• Has high reproductive potential
  • Has propagules that can remain viable for more than one year
Impact outcomes
  • Negatively impacts agriculture
  • Reduced native biodiversity
Impact mechanisms
  • Competition - monopolizing resources
  • Pest and disease transmission
Likelihood of entry/control
  • Highly likely to be transported internationally accidentally
  • Highly likely to be transported internationally deliberately

Uses

Top of page During times of famine in China, P. persicaria leaves and stems have been consumed by humans (Freedman, 1998). In numerous countries, this weed is used as a decorative planting in flower gardens.

Similarities to Other Species/Conditions

Top of page P. persicaria has many similarities to P. pensylvanicum, but P. persicaria generally has a darkly pigmented mark on the leaf blade that is usually lacking on P. pensylvanicum (Uva et al., 1997). P. lapathifolium (= P. scabrum) is also similar but with green flowers and glandular dots on the under surface of upper leaves. P. cepitosum is similar but has a more rose-colored perianth and the bracts of the inflorescence have cilia which typically are longer than the flowers.

Prevention and Control

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Due to the variable regulations around (de)registration of pesticides, your national list of registered pesticides or relevant authority should be consulted to determine which products are legally allowed for use in your country when considering chemical control. Pesticides should always be used in a lawful manner, consistent with the product's label.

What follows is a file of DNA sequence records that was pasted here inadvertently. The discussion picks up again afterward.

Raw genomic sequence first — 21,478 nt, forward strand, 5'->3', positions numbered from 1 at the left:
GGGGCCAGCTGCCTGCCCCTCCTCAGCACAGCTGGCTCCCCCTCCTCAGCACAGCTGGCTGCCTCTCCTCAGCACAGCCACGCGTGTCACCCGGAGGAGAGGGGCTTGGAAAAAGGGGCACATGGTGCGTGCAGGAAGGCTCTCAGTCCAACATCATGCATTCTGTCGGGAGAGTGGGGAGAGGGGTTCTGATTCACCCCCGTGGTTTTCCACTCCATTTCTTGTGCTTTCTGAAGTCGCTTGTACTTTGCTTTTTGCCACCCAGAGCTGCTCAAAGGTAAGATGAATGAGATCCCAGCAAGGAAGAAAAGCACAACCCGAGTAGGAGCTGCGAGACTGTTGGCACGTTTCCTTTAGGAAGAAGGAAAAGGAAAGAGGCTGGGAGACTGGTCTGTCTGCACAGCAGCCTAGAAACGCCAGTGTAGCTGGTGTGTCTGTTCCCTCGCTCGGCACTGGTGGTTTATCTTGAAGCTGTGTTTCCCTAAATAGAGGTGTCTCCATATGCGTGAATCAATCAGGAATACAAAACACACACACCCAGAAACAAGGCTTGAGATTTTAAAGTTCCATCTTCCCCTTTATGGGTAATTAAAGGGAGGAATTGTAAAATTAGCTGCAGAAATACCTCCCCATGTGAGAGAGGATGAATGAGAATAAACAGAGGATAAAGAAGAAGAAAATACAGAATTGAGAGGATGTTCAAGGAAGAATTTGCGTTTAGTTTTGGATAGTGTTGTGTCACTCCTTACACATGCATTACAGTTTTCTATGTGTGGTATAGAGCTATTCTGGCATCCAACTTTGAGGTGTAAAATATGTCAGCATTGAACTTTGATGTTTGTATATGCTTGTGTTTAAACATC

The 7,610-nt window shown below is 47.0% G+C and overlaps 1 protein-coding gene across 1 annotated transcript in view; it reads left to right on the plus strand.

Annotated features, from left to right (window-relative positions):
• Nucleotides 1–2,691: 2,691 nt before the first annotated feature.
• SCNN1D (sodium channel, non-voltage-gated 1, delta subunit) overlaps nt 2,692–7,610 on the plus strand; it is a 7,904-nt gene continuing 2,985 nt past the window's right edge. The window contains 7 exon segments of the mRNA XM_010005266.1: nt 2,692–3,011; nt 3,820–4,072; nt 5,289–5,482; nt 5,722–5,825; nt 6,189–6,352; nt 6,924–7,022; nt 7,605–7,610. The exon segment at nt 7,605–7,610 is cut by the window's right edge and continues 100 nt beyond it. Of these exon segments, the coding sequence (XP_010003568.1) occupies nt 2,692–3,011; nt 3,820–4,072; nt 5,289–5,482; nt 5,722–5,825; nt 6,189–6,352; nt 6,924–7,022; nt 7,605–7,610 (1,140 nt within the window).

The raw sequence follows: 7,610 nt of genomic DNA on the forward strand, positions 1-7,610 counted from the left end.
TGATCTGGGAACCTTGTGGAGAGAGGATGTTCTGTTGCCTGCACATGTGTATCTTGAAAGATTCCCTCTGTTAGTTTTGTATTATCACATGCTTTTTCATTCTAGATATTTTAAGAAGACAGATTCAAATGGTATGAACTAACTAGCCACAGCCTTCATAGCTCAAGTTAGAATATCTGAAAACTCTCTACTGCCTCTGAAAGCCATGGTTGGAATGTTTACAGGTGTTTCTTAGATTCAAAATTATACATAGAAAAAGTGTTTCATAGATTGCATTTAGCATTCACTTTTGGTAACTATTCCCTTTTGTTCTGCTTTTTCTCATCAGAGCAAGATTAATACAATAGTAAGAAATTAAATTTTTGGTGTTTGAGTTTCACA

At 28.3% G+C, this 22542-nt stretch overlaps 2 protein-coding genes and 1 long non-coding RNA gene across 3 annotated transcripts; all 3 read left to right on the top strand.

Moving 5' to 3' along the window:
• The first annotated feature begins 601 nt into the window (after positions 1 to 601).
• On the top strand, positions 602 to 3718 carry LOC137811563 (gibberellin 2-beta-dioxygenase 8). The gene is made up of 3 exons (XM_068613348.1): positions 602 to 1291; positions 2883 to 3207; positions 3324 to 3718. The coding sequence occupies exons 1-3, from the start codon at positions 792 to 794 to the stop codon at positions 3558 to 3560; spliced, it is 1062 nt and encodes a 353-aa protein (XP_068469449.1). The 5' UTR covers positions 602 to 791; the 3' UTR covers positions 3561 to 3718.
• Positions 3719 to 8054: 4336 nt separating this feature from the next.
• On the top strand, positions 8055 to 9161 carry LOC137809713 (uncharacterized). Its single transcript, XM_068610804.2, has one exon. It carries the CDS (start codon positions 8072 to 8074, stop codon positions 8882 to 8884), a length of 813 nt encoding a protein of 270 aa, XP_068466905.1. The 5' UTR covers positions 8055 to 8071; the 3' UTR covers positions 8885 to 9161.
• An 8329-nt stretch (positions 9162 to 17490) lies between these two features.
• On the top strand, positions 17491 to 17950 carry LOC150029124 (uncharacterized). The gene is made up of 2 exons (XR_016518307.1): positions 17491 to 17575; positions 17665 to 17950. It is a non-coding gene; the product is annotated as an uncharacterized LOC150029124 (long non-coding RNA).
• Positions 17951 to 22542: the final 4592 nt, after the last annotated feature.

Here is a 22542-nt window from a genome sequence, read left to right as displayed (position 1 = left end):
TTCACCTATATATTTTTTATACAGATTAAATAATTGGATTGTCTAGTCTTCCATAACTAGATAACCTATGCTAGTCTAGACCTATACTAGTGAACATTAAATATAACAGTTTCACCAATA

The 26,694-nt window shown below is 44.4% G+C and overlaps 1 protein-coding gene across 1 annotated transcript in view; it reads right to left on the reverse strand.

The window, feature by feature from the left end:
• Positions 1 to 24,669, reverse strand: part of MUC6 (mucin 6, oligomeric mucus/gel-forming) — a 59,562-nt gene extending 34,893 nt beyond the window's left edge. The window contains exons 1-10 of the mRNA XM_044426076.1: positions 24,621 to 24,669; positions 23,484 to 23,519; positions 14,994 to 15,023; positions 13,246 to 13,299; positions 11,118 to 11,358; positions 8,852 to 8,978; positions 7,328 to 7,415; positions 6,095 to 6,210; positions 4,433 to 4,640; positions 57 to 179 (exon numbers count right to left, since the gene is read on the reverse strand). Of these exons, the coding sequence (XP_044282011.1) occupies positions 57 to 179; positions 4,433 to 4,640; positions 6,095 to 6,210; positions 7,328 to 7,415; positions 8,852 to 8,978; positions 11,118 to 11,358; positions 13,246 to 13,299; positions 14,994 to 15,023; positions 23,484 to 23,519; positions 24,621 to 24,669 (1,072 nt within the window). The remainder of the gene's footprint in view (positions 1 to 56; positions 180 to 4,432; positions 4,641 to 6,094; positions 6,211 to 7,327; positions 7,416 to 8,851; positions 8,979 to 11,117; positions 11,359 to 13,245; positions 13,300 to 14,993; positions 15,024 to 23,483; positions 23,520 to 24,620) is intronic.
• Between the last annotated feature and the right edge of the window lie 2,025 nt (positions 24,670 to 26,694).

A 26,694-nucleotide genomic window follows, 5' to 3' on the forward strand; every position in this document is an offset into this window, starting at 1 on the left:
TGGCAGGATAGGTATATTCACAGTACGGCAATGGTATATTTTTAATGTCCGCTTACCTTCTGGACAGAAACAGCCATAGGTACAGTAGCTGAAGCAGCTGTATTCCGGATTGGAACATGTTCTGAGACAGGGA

Cultural Control

Intensive agricultural cultivation that does not allow emerged P. persicaria plants to mature will manage populations over time. Perennial turf or forages with frequent mowing will also deplete this weed.

Mechanical Control

Tillage/cultivation is effective for control of P. persicaria seedlings. The same is true of hoeing in home gardens and similar areas that can be managed by hand. Repeated mowing which prevents seed production will reduce populations over time.